Protospiel

Courtesy KublaCon

KublaCon is touted as the largest multi-genre gaming convention west of the Mississippi. My 5 days in San Francisco showed that the power of this gathering lies in its people. Mike Eckert, executive producer of KublaCon, expected his staff of 67 to cater to over 4000 people in this 19th year of the convention. Kubla is spread over 3 hotels south of San Francisco and includes Tournaments, Miniatures Gaming, Role Playing, LARPing, Board Games, Collectible Card Games, Painting and nearly every aspect of our strange little world. Special guests abounded, with the program listing nearly 20 designers, authors (I saw Andy Weir watching a game of Terraforming Mars), YouTubers and industry insiders.

The game development and design scene is very strong at Kubla, prompting Scott Rogers (Pantone, Rayguns and Rocketships), game designer and co-host of Ludology Podcast, to call it “one event in the industry I will never miss.” The Protospiel room, spearheaded by Jeremy Commandeur, housed true greats of the industry, who showed each other extremely early designs in a safe, open environment. I was lucky enough to see Matt Leacock (Pandemic, Forbidden Desert) demonstrating a new dexterity game, as well as Scott Rogers showing off Rayguns and Rocketships the Card Game and Castle Climbers. Early designs available for the public to play also included Lanterns Dice: Lights in the Sky and Wizardz Bluff, as well as Kickstarter projects Papillon, and Fickle. Open the the public, the KublaCon Game Design Contest has 30-40 entries judged by greats in the industry, with the top 4 games open to play throughout the convention. Past years have all created published games, including critical success March of the Ants in 2014.

One of the most impressive features of KublaCon is the community. More than once I saw people leave their prized games with complete strangers, or even in an empty room, with no fear of anything being stolen. Communities banded together in the long lines, feeding each other and reserving prized places waiting for events. The feeling of community was best seen in a tradition of call and echo, where one person will yell out “Kubla!” and the entire hotel will roar with an echo of “CON!” It just makes one proud to hear a sole 8 year old scream out his war cry and be answered by thousands of supportive gamers. For the very young, KublaCon hosts kids’ gaming and crafting rooms, occasionally dressing them up in armor and weapons and marching the army of gamers-in-training throughout the convention halls, intimidating the masses.

I was able to play great games at KublaCon, both rare and relatively unknown (Smartphone Inc) and popular (you couldn’t throw a rock without hitting Wingspan or Terraforming Mars). Impressive giant scale versions of favorites King of Tokyo, Shadows over Camelot, Azul, Tak, and Captain Sonar adorned the front room. I found fantastic deals in the flea market and dealer hall. But the thing I will remember the most from this convention is that every person I spoke to had the most amazing experiences and stories –  from Disney Imagineers to Google Executives to Game Designers to Cancer Survivors to long distance friends rarely seen, Kubla truly was a convention of the people, and I look forward to next year.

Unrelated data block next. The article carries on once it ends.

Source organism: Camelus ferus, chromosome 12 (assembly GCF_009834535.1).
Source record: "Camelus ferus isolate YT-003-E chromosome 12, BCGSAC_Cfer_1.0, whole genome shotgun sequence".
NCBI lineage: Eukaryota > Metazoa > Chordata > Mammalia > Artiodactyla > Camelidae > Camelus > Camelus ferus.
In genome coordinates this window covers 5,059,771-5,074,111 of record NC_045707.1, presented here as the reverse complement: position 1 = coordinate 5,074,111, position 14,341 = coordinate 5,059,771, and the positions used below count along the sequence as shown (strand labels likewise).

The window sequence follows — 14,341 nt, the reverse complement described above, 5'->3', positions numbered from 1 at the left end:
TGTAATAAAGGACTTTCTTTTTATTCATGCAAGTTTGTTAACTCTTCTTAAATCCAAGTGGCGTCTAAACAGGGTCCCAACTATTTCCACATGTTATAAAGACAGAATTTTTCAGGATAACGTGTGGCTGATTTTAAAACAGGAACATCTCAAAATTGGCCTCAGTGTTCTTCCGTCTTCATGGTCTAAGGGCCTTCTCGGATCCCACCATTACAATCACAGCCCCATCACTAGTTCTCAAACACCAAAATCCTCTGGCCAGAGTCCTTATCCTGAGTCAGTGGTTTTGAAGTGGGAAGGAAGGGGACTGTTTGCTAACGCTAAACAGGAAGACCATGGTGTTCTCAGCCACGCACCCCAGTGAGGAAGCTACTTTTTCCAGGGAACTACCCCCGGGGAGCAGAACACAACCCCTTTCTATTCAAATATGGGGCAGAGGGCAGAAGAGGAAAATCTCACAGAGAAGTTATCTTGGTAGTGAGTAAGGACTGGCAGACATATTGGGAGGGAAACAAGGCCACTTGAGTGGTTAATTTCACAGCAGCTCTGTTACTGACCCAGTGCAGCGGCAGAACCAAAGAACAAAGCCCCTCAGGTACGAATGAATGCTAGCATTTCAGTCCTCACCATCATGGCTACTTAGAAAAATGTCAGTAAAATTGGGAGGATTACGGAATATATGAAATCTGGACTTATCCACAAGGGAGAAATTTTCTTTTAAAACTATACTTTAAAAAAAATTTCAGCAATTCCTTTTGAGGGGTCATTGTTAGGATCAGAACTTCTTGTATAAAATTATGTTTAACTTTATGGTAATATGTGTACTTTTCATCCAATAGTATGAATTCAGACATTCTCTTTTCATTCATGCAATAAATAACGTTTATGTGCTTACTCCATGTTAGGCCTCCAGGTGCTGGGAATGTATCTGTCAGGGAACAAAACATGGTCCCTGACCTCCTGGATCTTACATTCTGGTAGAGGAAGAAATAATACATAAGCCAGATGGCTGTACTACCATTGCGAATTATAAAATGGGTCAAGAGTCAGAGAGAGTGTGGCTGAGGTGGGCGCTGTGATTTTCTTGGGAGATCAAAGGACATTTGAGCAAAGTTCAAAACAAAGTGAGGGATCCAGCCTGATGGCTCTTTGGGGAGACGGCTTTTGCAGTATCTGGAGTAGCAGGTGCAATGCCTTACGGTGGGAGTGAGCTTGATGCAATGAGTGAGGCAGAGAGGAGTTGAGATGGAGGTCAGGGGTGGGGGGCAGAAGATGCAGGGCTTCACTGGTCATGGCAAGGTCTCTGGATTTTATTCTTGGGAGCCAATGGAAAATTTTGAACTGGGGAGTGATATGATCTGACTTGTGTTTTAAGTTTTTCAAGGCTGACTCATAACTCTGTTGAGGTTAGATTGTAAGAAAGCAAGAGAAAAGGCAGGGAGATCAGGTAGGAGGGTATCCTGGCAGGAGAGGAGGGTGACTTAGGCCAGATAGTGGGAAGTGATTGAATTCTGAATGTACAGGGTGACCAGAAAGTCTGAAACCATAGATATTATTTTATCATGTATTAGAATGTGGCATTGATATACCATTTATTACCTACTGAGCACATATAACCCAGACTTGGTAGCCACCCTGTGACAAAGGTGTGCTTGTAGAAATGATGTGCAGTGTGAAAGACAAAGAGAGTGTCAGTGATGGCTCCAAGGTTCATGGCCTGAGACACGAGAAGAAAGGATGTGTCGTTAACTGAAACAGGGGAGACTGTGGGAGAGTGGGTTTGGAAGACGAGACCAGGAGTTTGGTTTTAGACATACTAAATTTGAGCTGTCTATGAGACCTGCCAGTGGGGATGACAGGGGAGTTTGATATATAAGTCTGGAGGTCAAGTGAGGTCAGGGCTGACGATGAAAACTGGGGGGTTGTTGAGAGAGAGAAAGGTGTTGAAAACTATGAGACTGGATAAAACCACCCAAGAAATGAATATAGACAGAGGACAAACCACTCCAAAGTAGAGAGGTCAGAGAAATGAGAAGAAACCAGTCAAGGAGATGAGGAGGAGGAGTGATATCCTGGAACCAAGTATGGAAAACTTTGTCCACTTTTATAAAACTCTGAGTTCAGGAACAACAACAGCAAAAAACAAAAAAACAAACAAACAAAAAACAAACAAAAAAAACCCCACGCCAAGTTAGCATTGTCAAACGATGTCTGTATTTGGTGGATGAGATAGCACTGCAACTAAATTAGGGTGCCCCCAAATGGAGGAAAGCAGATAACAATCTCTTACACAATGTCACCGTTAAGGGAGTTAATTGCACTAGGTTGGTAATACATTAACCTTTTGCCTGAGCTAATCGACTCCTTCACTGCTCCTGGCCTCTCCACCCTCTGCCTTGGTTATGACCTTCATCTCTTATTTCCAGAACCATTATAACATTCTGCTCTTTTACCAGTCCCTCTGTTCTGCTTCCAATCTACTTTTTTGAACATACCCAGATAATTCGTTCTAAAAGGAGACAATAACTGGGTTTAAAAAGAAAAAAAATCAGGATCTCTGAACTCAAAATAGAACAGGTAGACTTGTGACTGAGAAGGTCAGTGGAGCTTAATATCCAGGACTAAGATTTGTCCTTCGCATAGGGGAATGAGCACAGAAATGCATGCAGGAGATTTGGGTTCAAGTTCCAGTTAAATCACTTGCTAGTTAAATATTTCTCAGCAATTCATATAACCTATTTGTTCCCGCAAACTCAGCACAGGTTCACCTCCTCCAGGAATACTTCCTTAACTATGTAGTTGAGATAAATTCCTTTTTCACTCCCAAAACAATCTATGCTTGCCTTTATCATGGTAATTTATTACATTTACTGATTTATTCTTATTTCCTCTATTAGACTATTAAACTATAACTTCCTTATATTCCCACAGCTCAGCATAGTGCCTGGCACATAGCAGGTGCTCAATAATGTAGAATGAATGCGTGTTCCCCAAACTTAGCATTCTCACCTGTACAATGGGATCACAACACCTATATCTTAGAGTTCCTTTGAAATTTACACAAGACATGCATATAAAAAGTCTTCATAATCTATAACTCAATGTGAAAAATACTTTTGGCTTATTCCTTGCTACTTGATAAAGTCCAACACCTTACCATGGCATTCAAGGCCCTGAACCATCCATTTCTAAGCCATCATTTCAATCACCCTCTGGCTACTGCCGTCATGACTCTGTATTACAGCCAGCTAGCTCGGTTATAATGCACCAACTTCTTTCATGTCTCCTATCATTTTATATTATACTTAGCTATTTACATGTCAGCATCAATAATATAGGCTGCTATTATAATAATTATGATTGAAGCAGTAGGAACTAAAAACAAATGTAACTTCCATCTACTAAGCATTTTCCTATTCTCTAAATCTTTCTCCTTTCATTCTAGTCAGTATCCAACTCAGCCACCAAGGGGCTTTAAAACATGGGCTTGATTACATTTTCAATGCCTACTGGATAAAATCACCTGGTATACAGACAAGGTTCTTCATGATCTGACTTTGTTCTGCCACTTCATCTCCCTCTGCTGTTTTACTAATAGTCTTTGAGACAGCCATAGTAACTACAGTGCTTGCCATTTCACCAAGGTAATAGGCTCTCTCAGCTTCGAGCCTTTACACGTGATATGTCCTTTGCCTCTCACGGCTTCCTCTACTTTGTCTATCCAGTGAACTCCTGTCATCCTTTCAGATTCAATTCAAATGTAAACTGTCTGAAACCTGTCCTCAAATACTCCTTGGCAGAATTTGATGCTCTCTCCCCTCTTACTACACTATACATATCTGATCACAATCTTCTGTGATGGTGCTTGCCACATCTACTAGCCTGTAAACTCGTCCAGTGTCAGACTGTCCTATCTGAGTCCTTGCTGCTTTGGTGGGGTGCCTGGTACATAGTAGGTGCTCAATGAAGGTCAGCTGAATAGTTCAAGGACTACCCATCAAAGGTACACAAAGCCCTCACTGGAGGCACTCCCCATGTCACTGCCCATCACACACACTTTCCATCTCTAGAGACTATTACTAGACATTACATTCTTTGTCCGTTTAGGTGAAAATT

Celestispiel-Banner

For those of us fortunate enough to make it to gaming conventions often there are opportunities to do playtesting of games before they are published and often before all of the kinks have been worked out.  The League of Gamemakers has posted a very good blog post on playtesting at conventions.  There are actually two types of events that are aimed solely at playing, honing, and feeling out new games, those are Protospiel’s and Unpub’s.  These are great little events for game designers and aspiring designers to introduce their games.  But too often larger conventions are not so great about providing dedicated space for would be designers to get playtesting done.  Many times you will see designers needing to go to the open gaming area or even worse just trying to find people in hallways willing to test their games.

I was fortunate enough to be able to attend both Origins and Gen Con this year.  I know that Gen Con did have some dedicated space for people to bring games for playtesting but that is truly the exception to the rule at most conventions.  While at Origins though I did playtest two different games.  One was in the Dice Tower booth called “Commissioned” that was being played there because the designer wanted to show it to Sam Healey.

But the other game I tested was one where the designer had to basically try to convince people in the board room to play his prototype called “Donut Time”.  Trying to get people who have come in with the mindset of playing something else that has been published and had most of the rough edges already rubbed off can be difficult.  that is why the League of Gamemakers really is advocating that conventions have a space that is not necessarily massive but simply a dedicated space that people enter knowing that they will be doing playtesting.  It sets expectations for both designers, publishers, and testers of what they will see when entering the space.

I would encourage you to head on over to the League of Gamemakers blog to read their post on this and their highlighting of Celestispiel which was held at Celesticon.  You can find their blog post here.